Proteins on the surface of the virus capsids, VP1 and VP2, are recognized by the host immune system and are antigenic determinants. These many linear epitopes due to the VP1 region of the capsid are combined by neutralizing antibodies. VP1 is principally required for an effective immune response and also clearance of the virus. In the early phase of convalescence, the patient's serum reacts to VP2, but it is not effective in the late phase (47), (63), (64). Commercial Igs are obtained from the plasma of normal persons with strong anti-VP 1 activity.
Hematologic disorders: major hematologic disorders of PV-B19 with underlying disease and conditions
Parvovirus-B19 is the causative agent of various forms of hematologic diseases, among which transient aplastic crisis in patients with underlying hemolytic anemia, chronic hypoplastic anemia-PRC aplasia in immunocompromised patients and hydrops fetalis in pregnant women are the most common. Besides these hematological disorders, PV-B19 precedes or is associated with other hematological diseases or present hematologic features (39).
Transient aplastic crisis: In transient PRC aplasia, PV-B19 has a direct effect on the hematopoiesis, mainly on erythroid progenitor and erythrocytic cell line, and thus anemia is principally the most frequent hematologic presentation. In addition to the increased red cell destruction, patients also produce red blood cells and thus PV-B 19 infection may result in transient suppression of erythropoiesis (5-10). Some patients with clinically inapparent and uncomplicated PV-B 19 infection can present with a compensated phase of anemia with a smaller decrease or stable level of hemoglobin. Reticulocytopenia is clear because of cessation of the erythropoiesis in that compensated anemia. Anemia occurs during viremia since PV-B19 infects erythroid progenitor cells, resulting in temporary cessation of red cell production, and lasts about 1-2 weeks. Although specifically erythroid lineage is affected, myeloid lineage, which may also include megakaryocytic cells, may also be suppressed (65-67). The PV-B19 infection in immunocompetent persons classically presents with an isolated red cell aplasia (5). However, in immunocompromised patients, the virus can also affect all hematopoietic lineages and lead to pancytopenia (15), (58).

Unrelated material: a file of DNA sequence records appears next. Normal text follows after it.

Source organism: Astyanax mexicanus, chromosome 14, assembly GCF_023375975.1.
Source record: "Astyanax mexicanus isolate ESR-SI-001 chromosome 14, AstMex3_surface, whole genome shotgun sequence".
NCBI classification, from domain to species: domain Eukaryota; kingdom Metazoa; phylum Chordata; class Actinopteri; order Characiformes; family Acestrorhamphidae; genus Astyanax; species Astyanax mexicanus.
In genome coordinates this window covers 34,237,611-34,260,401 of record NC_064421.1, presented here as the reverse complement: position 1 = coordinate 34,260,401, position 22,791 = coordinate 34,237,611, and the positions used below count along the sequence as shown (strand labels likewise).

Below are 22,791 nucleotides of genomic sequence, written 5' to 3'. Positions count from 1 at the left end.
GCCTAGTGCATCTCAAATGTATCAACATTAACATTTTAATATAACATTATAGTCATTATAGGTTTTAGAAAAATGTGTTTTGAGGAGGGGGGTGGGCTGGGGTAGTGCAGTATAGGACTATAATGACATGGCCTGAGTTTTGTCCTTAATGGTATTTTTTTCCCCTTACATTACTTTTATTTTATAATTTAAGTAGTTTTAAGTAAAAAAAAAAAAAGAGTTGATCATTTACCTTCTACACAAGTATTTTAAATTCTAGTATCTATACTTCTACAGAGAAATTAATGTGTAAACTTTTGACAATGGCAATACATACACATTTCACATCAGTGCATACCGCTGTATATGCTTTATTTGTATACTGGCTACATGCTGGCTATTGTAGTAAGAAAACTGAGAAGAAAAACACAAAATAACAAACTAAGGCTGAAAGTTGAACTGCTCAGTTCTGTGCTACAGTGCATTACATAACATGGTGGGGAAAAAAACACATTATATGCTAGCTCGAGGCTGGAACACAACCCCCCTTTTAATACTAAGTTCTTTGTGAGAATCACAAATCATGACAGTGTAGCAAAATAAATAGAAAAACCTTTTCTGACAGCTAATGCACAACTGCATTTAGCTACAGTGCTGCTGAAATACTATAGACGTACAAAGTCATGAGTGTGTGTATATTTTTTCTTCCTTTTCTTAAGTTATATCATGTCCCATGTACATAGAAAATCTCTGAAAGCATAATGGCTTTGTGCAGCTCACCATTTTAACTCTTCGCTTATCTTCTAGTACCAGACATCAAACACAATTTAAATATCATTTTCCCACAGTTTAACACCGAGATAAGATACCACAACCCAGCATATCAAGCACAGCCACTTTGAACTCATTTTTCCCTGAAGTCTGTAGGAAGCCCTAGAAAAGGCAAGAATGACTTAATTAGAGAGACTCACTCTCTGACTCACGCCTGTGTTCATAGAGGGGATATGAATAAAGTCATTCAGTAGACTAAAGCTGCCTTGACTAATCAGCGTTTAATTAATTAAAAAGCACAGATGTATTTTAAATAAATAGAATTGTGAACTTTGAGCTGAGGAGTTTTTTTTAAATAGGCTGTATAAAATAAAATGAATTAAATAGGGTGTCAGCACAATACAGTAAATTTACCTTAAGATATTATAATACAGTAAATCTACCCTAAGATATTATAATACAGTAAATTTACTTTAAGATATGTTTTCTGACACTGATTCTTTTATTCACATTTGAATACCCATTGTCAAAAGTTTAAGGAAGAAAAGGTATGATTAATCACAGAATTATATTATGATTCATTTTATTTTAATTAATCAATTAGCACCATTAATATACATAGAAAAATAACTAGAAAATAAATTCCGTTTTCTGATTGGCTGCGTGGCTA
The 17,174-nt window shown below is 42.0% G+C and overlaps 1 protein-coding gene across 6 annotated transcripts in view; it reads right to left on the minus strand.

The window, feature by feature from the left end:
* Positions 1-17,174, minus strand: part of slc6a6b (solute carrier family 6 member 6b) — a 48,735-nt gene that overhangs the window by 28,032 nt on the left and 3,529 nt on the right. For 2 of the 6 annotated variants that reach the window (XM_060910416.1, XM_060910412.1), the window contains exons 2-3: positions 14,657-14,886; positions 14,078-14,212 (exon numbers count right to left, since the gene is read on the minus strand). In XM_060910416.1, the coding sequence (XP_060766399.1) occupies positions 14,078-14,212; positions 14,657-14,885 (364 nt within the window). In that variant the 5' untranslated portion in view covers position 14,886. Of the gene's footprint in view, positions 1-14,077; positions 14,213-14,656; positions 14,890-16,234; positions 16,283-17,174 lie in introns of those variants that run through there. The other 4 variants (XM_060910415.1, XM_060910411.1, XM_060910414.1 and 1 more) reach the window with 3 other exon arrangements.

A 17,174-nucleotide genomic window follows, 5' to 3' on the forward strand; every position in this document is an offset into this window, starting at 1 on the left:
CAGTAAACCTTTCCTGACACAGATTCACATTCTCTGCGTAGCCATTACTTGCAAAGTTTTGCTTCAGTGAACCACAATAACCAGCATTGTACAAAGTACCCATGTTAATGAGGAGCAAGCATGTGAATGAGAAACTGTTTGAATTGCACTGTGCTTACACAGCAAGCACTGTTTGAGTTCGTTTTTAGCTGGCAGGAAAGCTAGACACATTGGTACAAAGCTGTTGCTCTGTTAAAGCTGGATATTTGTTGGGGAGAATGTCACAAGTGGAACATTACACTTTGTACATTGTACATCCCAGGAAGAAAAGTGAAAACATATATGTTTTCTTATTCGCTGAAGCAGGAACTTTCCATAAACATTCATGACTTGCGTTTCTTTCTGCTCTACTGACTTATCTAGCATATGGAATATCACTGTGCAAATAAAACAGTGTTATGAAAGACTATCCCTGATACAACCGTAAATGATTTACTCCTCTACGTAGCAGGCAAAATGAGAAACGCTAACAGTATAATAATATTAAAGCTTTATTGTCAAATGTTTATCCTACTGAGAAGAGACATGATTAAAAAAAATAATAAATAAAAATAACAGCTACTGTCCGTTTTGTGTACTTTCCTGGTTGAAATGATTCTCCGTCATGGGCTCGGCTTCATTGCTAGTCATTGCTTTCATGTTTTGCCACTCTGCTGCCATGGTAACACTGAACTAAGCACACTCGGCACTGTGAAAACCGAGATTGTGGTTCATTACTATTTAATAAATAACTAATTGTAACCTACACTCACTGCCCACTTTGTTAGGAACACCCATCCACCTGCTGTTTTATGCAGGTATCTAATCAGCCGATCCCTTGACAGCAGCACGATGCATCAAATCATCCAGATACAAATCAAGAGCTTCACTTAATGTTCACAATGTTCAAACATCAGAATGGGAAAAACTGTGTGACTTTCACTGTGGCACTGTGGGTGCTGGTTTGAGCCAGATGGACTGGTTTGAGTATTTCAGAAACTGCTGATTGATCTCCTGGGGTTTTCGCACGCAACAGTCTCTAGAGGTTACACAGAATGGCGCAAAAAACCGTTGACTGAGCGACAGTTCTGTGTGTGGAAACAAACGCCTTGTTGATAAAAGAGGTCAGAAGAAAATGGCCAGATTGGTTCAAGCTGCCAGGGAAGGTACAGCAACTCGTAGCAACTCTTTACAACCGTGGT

Viral infections cause transient bone marrow aplasia or selective erythroid aplasia. Anemia on this basis is rare in healthy subjects without underlying disease because of the long life span of the red blood cell. In contrast, patients with hemolytic anemia can experience a rapid fall in hemoglobin level. Although transient aplastic crisis is self-limited, red cell transfusion as a supportive treatment should be provided in case of acute anemia.
Parvovirus-associated transient hypoplasia of multiple peripheral blood cell lines has also been reported in children with chronic hemolytic anemia and even in healthy individuals (4), (9), (39), (65-67). In sickle cell anemia, erythrocyte membrane defects, red cell enzyme defects, thalassemia, and acquired hemolytic anemia result in stressed erythrocyte production as in hemorrhage, iron deficiency anemia and bone marrow transplantation, in which there may be a red cell hemolytic process, and the preceding PV infection can present with transient aplastic crisis (38), (39), (47). In a study of a group of sickle cell patients with aplastic crisis, it was shown that nearly all patients had PV-B19 infection close to their crisis (7), (8).
In patients with hemolytic anemia, bone marrow examination is not required to establish the diagnosis of aplastic crisis. However, bone marrow aspiration is necessary for a patient who was previously well or has an atypical clinical presentation. The most common finding is normocellular bone marrow with a decrease in erythroblasts (38), (39). It is known that the virus may cause severe pancytopenia and aplastic anemia (68). A girl from our clinic with PV-B19 infection presenting with a severe aplastic anemia without underlying disease was reported. This patient underwent bone marrow transplantation from her HLA-identical sibling, resulting in complete recovery (69). Hanada et al. (65) experimentally showed that PV-B19 significantly inhibited erythroid (CFU-E), myeloid (CFU-myeloid) and megakaryocytic (CFU-Mgk) growth in a patient with hereditary spherocytosis. PV-B19-infected patients seem to infer hematological findings as related with their own body physiology and response to virus toxicity.
Persistent PV-B19 infection: chronic pure red cell aplasia